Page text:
What to do about coal ash, the toxic byproduct of burning coal to produce electricity? The North Carolina Senate and House have dueling views on what should be done, and environmentalists say neither approach does enough to clean up existing coal-ash impoundments and prevent spills like the one that released tens of thousands of gallons into the Dan River this February. The proposals go into conference soon, as legislators try to iron out their differences and craft the final bill, Carolina Public Press reports:
Early on the Senate’s agenda this week will be a formal vote on the House version of the Coal Ash Management Act. Unless the Senate accepts House changes, which is not expected, the bill will go to a conference committee.
The legislation passed the House 94-16 last week after a marathon two-day debate that saw 23 amendments on the House floor and many more in committee hearings.
Rep. Chuck McGrady, R-Henderson, a chief sponsor in the House and one of the floor managers of the bill, [said that] the law was a comprehensive approach to the problem that starts by stopping the creation of new ponds while prioritizing the closure of the remaining sites. McGrady defended the decision to reject amendments requiring Duke Energy not to pass costs for cleanup on to rate payers saying the issue “was not ripe for decision” and would likely be settled later.
During legislative debate, McGrady and House leaders fended off several efforts to add other coal ash ponds to the list of four high priority sites, which includes ponds near the French Broad River at Duke Energy’s Asheville plant. … “There’s a lot in dispute between us and the Senate and we’re going to be dealing with changes of position and fact right up until we finish our conference,” he said. …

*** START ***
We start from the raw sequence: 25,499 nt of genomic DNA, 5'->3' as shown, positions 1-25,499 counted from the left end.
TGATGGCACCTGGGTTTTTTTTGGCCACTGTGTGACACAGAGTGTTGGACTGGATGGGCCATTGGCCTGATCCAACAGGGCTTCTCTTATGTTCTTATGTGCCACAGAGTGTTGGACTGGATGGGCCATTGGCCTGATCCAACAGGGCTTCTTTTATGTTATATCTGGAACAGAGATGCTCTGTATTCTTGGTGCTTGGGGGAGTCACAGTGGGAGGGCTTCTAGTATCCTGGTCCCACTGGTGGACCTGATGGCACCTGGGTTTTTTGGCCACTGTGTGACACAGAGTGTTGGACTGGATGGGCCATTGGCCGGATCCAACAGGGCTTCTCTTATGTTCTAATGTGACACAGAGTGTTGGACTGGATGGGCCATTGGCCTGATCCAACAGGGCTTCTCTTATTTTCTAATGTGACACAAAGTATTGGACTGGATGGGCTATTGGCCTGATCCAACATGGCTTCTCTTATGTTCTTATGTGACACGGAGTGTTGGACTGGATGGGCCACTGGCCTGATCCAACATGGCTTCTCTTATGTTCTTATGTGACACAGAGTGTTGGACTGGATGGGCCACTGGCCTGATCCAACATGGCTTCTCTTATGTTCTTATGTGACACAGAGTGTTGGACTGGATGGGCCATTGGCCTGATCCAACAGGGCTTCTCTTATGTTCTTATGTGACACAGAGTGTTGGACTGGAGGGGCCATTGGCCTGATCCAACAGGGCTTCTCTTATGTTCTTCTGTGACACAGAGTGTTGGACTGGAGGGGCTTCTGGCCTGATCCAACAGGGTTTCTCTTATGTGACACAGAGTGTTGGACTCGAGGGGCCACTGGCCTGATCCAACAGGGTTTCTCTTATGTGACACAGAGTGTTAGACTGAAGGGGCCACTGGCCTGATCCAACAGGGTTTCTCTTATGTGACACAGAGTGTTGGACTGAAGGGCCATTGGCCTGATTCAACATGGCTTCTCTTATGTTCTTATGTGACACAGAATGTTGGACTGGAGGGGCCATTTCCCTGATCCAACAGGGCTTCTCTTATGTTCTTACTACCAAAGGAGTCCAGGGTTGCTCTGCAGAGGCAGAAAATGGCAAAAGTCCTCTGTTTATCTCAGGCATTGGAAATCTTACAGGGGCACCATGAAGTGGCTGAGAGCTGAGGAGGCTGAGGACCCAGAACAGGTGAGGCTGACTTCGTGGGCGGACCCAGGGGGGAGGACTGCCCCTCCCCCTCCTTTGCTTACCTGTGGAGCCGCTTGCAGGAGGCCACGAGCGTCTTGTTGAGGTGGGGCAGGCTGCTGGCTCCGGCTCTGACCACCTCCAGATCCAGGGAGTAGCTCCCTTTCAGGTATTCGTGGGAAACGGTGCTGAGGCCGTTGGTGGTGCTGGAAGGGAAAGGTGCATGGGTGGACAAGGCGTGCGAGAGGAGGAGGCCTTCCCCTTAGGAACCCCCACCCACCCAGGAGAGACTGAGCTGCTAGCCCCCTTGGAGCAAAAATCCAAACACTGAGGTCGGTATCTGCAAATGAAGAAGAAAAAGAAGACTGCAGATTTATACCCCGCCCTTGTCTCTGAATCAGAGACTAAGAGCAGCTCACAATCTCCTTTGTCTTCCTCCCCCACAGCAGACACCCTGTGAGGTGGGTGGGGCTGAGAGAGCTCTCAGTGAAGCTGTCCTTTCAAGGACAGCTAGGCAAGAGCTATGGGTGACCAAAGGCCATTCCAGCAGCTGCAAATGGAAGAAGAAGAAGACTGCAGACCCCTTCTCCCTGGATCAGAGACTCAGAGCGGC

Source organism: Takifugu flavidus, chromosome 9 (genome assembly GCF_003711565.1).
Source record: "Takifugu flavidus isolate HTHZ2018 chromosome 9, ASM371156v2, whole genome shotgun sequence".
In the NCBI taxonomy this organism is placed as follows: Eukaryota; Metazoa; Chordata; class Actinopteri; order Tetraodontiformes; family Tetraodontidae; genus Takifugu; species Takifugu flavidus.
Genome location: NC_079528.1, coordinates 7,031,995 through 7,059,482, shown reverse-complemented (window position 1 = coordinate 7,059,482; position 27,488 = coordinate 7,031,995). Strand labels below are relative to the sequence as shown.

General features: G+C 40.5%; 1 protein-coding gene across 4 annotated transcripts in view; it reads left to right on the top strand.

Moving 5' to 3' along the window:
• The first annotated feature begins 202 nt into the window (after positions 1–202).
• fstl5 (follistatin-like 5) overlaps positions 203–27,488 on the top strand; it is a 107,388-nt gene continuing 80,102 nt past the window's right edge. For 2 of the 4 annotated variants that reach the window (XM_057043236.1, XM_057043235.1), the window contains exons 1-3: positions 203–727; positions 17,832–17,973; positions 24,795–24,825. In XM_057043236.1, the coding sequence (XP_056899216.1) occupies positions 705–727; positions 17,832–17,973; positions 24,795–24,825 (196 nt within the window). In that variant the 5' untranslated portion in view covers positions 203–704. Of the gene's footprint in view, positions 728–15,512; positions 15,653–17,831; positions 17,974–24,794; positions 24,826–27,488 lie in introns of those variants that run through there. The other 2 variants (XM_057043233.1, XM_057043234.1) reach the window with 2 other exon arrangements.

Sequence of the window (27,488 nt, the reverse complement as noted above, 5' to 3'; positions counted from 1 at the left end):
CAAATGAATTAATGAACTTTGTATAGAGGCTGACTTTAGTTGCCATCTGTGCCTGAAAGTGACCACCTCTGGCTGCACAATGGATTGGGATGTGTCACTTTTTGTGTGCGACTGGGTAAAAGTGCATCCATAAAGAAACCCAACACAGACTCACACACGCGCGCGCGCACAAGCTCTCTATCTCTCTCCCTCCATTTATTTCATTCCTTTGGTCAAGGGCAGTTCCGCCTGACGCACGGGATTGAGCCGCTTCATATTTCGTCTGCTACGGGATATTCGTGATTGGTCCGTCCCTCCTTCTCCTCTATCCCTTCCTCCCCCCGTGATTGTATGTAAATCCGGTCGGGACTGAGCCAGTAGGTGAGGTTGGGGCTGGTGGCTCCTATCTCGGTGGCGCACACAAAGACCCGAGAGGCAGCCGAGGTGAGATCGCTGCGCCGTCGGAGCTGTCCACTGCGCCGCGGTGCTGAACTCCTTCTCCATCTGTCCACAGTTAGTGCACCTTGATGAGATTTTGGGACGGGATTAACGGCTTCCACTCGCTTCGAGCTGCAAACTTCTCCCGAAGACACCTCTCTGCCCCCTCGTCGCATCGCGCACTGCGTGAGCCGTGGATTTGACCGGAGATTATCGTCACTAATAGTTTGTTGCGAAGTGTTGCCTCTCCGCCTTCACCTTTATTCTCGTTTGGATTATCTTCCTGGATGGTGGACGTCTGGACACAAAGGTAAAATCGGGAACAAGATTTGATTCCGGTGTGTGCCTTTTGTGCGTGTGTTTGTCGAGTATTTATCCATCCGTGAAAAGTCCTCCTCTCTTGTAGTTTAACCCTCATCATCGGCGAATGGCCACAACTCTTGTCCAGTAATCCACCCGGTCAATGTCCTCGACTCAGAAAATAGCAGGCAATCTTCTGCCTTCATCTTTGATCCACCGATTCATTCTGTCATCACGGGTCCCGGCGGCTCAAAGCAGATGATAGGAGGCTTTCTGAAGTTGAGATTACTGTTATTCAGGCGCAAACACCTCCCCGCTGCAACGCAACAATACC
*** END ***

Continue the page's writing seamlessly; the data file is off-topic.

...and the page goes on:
Those opposing the bill because it didn’t go far enough or include other specific sites on the priority list were rejecting an important first step in addressing coal ash, [Speaker of the House Tom Tillis] said. …
Environmental advocates said they would press for changes during House and Senate negotiations on the bill. Dustin Chicurel-Bayard, spokesman for the North Carolina Sierra Club, said the House version makes some troubling changes that could overturn a recent court decision on contamination cleanup.
“Not only does the bill fail to add protections missing from the Senate version of the bill, but it appears to undermine a recent court ruling stemming from a citizen suit that would require Duke Energy to immediately eliminate the source of its groundwater contamination,” Chicurel-Bayard said in a statement released after the final House vote.